AAV Emerges in Boy Using Levamisole to Treat Kidney Disease
ANCA-associated vasculitis (AAV) emerged as a side effect of levamisole given for years to treat a 15-year-old boy with idiopathic nephrotic syndrome, according to a case report.
“By reporting this case, we want to raise awareness among clinicians regarding a rare complication of treatment with Levamisole that is often misdiagnosed due to the fact that the current literature lacks univocal guidelines regarding the precise timing of ANCA titrations and the duration of the treatment,” the researchers wrote.
The case report, “Late Onset of ANCA Vasculitis as a Side Effect of Levamisole Treatment in Nephrotic Syndrome,” was published in the journal Medicina.
Idiopathic nephrotic syndrome is a form of kidney disease of unknown cause characterized by the presence of proteins in the urine (proteinuria), fluid retention, and swelling (edema).
It is usually successfully treated with a single course of oral steroids, but in some cases, continuous relapses require long-term steroid exposure, which can lead to significant side effects. In such cases, steroid-sparing therapies such as levamisole, an antiparasitic medication, are used. But levamisole can also carry side effects, especially with prolonged use, and it has been reported to cause AAV.
A research team in France and Italy described the case of a boy of North African descent who came to a clinic in 2010 at age 4 with proteinuria and edema. He was subsequently diagnosed with idiopathic nephrotic syndrome.
The boy achieved complete remission when being treated for four weeks with oral prednisone, a steroid, at which point the medication was tapered off.
Over the next couple of years, the boy experienced seven relapses, all of which required high doses of prednisone. He enrolled in a clinical trial evaluating the efficacy of levamisole for his condition in early 2012, but was randomized to a placebo group and continued having relapses.
His doctors then started him on a course of levamisole at a dose of 2 mg/kg every other day. The treatment led to a drastic decrease in relapses and allowed the boy to use significantly lower his steroid doses. He remained on levamisole and a low-dose steroid regimen for nine years, with levamisole doses being adjusted for his body weight over time.
In February 2021 at age 15, the boy complained of diarrhea, abdominal pain, and weight loss. Over the next few months, his symptoms worsened and lab tests revealed signs of celiac disease, or severe gluten intolerance, which was confirmed with an intestinal biopsy. A gluten-free diet arrested these symptoms.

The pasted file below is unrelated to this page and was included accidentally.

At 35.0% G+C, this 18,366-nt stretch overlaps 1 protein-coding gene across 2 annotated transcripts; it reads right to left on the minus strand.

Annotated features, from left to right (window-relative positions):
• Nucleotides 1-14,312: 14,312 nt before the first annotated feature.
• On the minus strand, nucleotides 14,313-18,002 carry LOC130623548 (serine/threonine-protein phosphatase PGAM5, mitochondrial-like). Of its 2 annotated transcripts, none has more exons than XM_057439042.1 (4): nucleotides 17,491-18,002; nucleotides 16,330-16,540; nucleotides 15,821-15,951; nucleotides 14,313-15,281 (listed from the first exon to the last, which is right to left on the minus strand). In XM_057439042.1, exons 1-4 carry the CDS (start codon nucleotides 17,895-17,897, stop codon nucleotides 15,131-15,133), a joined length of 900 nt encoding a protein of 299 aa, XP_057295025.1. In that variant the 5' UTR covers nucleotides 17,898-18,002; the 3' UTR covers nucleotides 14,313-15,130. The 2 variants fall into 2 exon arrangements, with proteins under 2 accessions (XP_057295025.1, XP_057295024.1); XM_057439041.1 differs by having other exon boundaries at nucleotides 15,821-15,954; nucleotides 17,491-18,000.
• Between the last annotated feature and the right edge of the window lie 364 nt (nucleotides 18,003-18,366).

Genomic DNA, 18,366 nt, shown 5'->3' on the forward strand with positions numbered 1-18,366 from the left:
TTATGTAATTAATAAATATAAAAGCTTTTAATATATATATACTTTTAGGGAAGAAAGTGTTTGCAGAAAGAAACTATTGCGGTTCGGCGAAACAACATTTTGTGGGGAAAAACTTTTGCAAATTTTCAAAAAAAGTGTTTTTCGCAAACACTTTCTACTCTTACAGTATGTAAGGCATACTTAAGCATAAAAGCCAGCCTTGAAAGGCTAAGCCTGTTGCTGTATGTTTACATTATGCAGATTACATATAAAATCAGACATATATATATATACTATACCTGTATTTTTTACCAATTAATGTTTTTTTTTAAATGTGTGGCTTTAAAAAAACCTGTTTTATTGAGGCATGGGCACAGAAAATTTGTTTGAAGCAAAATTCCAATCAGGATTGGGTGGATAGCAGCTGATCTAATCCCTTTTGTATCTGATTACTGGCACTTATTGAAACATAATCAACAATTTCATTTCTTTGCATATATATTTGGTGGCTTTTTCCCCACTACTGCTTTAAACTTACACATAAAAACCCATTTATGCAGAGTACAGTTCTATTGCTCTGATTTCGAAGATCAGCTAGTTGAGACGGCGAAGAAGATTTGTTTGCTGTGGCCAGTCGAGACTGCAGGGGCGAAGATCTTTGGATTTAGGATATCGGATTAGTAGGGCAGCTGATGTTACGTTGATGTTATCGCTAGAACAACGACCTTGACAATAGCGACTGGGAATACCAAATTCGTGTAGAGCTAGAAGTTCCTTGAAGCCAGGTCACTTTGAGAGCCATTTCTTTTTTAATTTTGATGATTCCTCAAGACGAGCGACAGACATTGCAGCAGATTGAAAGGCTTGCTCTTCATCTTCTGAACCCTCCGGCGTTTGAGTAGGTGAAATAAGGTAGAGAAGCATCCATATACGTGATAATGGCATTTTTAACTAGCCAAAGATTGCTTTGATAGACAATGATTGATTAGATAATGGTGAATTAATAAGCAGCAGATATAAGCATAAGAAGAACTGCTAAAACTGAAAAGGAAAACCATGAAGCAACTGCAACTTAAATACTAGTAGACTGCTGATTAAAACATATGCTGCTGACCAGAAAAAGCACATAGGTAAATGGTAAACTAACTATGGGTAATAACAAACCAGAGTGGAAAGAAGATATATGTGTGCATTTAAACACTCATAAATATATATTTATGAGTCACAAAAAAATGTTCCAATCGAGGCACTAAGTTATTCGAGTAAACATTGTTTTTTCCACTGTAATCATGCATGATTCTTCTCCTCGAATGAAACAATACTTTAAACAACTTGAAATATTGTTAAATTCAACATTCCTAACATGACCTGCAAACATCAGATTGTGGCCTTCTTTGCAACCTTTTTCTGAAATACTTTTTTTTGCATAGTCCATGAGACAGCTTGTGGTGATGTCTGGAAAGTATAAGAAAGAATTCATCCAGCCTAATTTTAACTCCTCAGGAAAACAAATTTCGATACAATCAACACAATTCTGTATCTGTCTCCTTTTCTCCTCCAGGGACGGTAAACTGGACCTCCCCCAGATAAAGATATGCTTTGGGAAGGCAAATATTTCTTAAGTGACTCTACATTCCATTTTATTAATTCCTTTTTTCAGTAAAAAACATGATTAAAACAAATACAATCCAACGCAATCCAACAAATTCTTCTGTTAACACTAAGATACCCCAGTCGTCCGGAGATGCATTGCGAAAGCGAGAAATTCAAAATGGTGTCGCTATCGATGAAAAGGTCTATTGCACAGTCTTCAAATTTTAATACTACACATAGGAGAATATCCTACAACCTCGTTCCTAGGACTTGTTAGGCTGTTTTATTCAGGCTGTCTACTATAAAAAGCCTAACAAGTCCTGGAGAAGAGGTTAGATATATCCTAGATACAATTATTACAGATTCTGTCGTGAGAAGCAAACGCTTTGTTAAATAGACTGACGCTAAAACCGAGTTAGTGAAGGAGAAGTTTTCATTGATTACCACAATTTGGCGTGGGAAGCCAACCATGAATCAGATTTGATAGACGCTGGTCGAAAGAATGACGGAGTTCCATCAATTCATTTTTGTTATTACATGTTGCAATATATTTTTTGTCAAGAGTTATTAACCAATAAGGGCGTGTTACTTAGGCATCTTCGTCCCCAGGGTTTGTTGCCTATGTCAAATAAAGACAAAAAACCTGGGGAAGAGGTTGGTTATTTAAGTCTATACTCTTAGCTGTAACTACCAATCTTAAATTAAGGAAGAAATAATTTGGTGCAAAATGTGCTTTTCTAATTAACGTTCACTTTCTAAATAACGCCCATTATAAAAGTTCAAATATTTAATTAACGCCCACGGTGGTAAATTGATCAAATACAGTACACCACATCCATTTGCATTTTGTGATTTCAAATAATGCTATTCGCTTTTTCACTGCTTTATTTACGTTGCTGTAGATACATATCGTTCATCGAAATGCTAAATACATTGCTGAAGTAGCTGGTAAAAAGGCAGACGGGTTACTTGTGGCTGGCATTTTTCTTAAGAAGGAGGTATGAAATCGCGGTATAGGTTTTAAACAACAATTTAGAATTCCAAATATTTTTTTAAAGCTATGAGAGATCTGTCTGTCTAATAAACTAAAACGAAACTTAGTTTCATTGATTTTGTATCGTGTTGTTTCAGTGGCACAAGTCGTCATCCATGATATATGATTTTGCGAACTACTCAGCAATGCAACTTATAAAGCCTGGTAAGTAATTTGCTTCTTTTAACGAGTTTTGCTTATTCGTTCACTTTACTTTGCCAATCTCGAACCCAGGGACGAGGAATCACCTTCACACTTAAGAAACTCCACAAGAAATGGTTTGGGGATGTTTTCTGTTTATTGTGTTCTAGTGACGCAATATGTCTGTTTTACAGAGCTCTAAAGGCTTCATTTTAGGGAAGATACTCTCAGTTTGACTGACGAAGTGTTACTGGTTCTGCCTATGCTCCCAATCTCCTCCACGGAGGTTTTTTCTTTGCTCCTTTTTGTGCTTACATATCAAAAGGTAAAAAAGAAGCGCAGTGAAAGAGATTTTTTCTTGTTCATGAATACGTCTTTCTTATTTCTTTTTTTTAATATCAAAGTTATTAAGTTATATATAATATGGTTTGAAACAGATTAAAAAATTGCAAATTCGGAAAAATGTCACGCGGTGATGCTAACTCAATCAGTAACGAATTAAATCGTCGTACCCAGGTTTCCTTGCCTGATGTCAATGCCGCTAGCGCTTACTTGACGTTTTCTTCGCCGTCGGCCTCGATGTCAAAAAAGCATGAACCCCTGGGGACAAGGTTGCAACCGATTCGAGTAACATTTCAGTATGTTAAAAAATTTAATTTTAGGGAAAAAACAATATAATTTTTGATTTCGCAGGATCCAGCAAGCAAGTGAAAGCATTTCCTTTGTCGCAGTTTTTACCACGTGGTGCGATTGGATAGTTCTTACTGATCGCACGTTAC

Later that year, the boy was given a two-course COVID-19 vaccine. Days after his second dose, he developed a high fever, joint stiffness, and swelling in his feet and ankles. He was taken to a hospital’s emergency room, where it was noted that he had high levels of reactive c-protein, an indicator of inflammation, and elevated bilirubin, a by-product of red blood cell breakdown. His kidney function and other lab tests were largely normal, and his symptoms were determined to be a side effect of vaccination.
A few months later, symptoms of high fever, joint pain, and swelling returned. An adverse reaction to levamisole was now suspected.
Tests showed the boy had elevated levels of ANCAs, self-reactive antibodies that bind to and overly activate immune system cells called neutrophils. He was also positive for both MPO and PR3, the two most common AAV-causing ANCAs. Specifically, his MPO levels were 370 international units per milliliter (UI/mL) and his PR3 levels were 38 UI/mL; normal values for both are less than 20 UI/mL.
Since levamisole can be present in cocaine, being used to “cut” the drug, and given its link to AAV onset, a history of drug abuse was evaluated and came back negative. Levamisole was immediately stopped, and the boy’s symptoms completely resolved a few days later.
At an April 2022 evaluation, the patient was in good clinical condition while using low-dose prednisone, which was planned to be discontinued soon. No relapses occurred after stopping levamisole. His PR3 ANCA levels had returned to normal, and while MPO levels remained elevated, they were slowly decreasing.
“Reporting this case, our aim is to raise awareness regarding this rare complication and illustrate that Levamisole-induced ANCA vasculitis may have a late onset, even after nine years of treatment,” the researchers wrote.
“Further studies are required to determine the appropriate duration of the therapy [levamisole], and to define a safe upper limit of the dose and frequency of ANCA titration [measurements],” they added.
The team noted that after levamisole is stopped, most patients who develop AAV have favorable outcomes and symptom resolution.